For example, HMOs tend to require care within your provider’s network. PPO plans reward you with more favorable costs when you use in-network doctors and hospitals, but you typically have the flexibility to use out-of-network care. PFFS plans are based on specific fee structures for services, with out-of-network services costing more. Finally, SNPs are limited to people with particular conditions or medical needs and offer tailored benefits.
Medicare Advantage plans often offer additional benefits that may not be covered under Original Medicare. Look into what each plan you’re considering will cover to choose the one that best meets your healthcare needs, such as prescription drug coverage, lower specialist copays, or a wider health provider network.
How to Switch to a Medicare Advantage Plan
When you’re ready to enroll, you need your Medicare number and the date that your coverage started. Each MA plan should have a corresponding website you can visit, which reveals whether there is an online application. If there isn’t, you can fill out a paper application and mail it to your provider of choice. You can also call the plan provider or call Medicare at 1-800-MEDICARE.
Making Medicare Advantage Your First Medicare Plan
When you first become eligible for Medicare, you may apply directly for Medicare Advantage. You may choose to do this if you already have a good idea of the coverage you want.
You can sign up for an MA plan during your initial enrollment period, which is a 7-month period starting 3 months before the month of your 65th birthday and ending 3 months after your birthday month. You must have Part A and B to enroll in an MA plan, but you can do both during initial enrollment. Coverage begins either the day of your birthday or the first of the month after you request coverage, depending on when you enroll.
Changing From Original Medicare to Medicare Advantage
- Enrollment for first-time Medicare Advantage begins October 15
- MA enrollment closes on December 7
- Coverage begins January 1 of the following year
If you’ve had Original Medicare for a while, you may decide that you want to switch to a Medicare Advantage plan. This may be to save money or manage your premiums easier, among other reasons. To enroll, you need your Medicare number and initial enrollment date. Then, you can choose the provider you wish to enroll with.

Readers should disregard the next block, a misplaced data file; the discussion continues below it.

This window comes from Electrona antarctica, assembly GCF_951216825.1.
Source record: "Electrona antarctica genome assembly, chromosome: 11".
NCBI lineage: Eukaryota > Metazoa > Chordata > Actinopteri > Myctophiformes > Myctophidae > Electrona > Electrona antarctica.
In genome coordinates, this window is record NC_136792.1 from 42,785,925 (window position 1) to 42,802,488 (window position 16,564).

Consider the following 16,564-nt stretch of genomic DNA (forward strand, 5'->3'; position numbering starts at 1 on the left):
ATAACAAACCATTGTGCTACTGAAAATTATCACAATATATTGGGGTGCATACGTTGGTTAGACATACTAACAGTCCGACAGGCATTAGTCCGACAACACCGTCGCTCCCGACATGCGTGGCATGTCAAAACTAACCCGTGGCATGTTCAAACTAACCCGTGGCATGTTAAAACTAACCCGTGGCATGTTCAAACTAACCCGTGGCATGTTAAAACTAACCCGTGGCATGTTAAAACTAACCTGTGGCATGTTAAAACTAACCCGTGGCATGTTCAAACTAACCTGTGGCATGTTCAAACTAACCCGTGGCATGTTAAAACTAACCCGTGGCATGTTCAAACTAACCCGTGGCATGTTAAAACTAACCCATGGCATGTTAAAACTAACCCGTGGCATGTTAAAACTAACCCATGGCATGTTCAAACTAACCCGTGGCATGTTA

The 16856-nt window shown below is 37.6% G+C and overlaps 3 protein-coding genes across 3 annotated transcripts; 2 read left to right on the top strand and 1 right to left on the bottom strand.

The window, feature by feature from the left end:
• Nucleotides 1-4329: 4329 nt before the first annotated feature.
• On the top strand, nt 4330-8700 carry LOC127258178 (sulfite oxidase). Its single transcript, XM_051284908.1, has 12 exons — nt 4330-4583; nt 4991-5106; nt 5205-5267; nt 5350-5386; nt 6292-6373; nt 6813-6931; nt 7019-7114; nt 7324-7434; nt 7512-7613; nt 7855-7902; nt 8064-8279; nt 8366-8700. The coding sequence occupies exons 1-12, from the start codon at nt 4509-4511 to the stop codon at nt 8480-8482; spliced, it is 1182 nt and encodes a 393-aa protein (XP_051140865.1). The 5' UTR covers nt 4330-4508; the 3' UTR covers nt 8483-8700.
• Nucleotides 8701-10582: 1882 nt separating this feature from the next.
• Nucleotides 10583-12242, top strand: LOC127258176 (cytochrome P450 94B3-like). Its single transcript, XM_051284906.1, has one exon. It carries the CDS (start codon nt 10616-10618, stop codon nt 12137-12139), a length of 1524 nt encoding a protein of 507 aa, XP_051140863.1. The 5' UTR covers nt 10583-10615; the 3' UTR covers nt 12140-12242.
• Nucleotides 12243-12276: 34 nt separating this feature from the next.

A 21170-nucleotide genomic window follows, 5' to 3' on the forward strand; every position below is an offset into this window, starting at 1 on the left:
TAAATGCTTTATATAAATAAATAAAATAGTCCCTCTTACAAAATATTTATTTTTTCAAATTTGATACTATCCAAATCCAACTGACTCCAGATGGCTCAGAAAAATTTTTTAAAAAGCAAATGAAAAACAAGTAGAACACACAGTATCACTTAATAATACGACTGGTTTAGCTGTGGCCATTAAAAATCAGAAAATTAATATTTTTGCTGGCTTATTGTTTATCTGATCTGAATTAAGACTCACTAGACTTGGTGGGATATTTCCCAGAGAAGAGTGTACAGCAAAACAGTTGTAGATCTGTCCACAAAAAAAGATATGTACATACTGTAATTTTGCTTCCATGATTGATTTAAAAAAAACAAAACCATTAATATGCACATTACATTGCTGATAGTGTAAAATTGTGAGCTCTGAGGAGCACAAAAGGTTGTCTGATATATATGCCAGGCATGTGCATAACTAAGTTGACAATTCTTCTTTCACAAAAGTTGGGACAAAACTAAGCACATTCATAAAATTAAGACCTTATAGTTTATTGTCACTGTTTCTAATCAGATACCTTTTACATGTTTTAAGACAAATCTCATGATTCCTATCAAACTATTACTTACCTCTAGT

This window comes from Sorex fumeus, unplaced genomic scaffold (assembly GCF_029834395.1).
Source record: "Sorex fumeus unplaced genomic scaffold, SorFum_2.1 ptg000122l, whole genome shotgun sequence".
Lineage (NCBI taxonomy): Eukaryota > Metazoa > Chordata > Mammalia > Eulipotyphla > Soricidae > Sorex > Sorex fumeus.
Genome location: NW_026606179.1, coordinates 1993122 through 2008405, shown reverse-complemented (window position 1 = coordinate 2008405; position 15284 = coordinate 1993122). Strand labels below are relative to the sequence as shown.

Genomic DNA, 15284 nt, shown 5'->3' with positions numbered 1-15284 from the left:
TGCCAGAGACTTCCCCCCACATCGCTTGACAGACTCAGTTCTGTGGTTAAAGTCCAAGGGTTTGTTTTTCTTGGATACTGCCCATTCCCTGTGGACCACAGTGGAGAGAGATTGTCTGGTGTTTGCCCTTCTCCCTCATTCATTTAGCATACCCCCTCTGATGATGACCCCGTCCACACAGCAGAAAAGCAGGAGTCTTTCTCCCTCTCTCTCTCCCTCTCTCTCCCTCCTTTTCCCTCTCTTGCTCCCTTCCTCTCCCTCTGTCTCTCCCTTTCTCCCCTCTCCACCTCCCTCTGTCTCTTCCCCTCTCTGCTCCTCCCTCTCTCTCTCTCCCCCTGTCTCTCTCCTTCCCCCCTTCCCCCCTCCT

Changing From Medigap to Medicare Advantage
- To drop Medigap and switch to an MA plan, you must wait until October 17 when open enrollment begins
- Open enrollment closes on December 7
- Your new coverage begins the following January 1
You may decide that Medigap is no longer providing the type of coverage you want with your Original Medicare. You may not use it enough to justify the cost, yet still want something in place to help mitigate costs. In this case, switching to a more comprehensive Medicare Advantage plan may make sense.
Changing From One Medicare Advantage Plan to Another
- If you’re making changes to an existing MA plan, including switching providers, open enrollment begins January 1
- Open enrollment for existing MA plan enrollees ends March 31
- You can also make adjustments within the first 3 months after getting Medicare and having an MA plan
- Coverage takes place on the first of the month after the provider receives your application
If you get a Medicare Advantage plan and decide you want different coverage, you have the option to change to a new MA plan. Doing so may change your payment structure, add additional benefits, or remove benefits you don’t use. This can help you customize your coverage and make it more efficient.
Medicare Advantage has a different enrollment period than Original Medicare after you enroll in your first MA plan. Otherwise, you’re subject to the same enrollment period.